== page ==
Where Are You Looking?

There is an old story about a drunk who lost his keys.  A policeman sees him searching for something under a streetlight and asks what he lost. He tells the cop he lost his keys, so they both look.  After a few minutes without coming across the keys, the policeman asks if he is sure he lost the keys here, and the drunk replies, “No, I lost them in the park”. Of course the policeman is dumbfounded and asks why he is searching here.  The drunk replies, “This is where the light is.”

Apparently, he chose the simplest place to put his focus in order to find what he wanted.  But it was not even close to where the keys actually were.

How many times do we search for something where it is not?  For instance, if I want a better relationship with my husband, sometimes I focus on what HE is or is not doing that would make my life better.  He takes it for a long time before he finally gets frustrated with me and then we have to talk about what is really going on.

I forget that the answer is not with his behavior.  If I’m upset because he doesn’t pick up his things, it’s not his problem – it’s mine.  And that is very difficult for me.  Somehow I’ve always inherently understood that if I want to have a clear head and heart, it’s much easier if my physical environment is clear.  My husband – doesn’t really care about that.  He literally can sit in a room surrounded by all sorts of “stuff” and be happy.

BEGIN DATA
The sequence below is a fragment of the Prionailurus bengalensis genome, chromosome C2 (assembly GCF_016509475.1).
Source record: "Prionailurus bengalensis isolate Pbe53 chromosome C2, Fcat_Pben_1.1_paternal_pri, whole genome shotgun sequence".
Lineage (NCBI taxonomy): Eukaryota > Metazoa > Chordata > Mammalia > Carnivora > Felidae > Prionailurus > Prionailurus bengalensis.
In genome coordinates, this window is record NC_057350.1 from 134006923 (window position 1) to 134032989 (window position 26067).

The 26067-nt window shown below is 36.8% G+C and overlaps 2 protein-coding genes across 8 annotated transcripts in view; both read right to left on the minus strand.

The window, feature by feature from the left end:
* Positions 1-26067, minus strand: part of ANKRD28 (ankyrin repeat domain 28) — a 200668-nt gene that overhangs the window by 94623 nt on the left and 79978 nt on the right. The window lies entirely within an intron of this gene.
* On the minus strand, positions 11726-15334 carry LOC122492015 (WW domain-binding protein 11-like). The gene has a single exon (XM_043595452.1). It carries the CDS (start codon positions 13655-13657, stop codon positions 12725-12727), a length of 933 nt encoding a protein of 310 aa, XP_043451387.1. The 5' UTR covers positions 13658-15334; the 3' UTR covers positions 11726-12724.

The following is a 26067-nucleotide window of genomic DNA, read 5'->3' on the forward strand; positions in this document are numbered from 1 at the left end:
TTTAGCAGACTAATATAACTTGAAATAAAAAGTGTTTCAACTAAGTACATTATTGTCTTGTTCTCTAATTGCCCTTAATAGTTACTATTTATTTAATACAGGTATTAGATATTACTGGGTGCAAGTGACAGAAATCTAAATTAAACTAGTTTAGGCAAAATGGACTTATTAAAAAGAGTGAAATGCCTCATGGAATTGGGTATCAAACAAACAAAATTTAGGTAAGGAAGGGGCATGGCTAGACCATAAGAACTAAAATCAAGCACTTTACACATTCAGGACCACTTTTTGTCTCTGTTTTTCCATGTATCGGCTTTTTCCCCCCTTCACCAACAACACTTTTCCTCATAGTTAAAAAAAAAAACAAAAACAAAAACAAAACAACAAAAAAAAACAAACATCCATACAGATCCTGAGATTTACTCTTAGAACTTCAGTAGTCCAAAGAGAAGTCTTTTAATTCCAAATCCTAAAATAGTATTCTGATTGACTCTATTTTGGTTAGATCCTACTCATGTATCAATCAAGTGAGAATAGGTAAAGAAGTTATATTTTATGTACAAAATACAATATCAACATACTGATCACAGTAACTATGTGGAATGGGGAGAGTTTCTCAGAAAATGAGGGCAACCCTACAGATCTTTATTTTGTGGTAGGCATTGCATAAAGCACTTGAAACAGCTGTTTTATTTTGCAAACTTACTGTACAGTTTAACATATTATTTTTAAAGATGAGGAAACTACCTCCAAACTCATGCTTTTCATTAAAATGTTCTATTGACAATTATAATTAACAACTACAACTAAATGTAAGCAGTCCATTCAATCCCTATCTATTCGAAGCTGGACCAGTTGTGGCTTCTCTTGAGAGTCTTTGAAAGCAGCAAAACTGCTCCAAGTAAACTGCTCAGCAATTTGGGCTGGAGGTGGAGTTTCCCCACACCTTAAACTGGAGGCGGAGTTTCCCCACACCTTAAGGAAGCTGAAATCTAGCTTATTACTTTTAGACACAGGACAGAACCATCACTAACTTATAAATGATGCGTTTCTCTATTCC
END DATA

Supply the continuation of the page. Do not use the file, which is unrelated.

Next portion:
So occasionally, he has to remind me that it really is my problem.

How do I deal with this?  Sometimes, not well. None of us enjoy to be confronted with our own character defects. But when I am able to feed my spiritual being by exposing myself to information and music that inspires me, physically working out, eating right and meditating, I can usually get myself back to a place where I recognize where my focus needs to be: 1) on my own anxiety that is stimulated by the surrounding “mess” and what I can do differently to make peace with the situation, and 2) on what he DOES do to make my life better in so many ways.  My happiness does not depend on him; it’s up to me to find it where it is – inside me.

When we put our focus on what we DO have in our lives, rather than what we don’t have, we can begin to move forward towards freedom and peace.

Eckhart Tolle says, “It’s almost a joke, how humans live – how they look for something where it can never be found.”

I’m pretty sure my need for a clutter-free house and my husband’s lack of enthusiasm for that may never quite be resolved for me.  But we’ve made it over 49 years together in relative peace (most days), so I think we’ll survive.  As humans we are always under construction.  That’s why we’re here – to experience ALL of life’s little joys and pains, and the bigger ones – and to grow from them.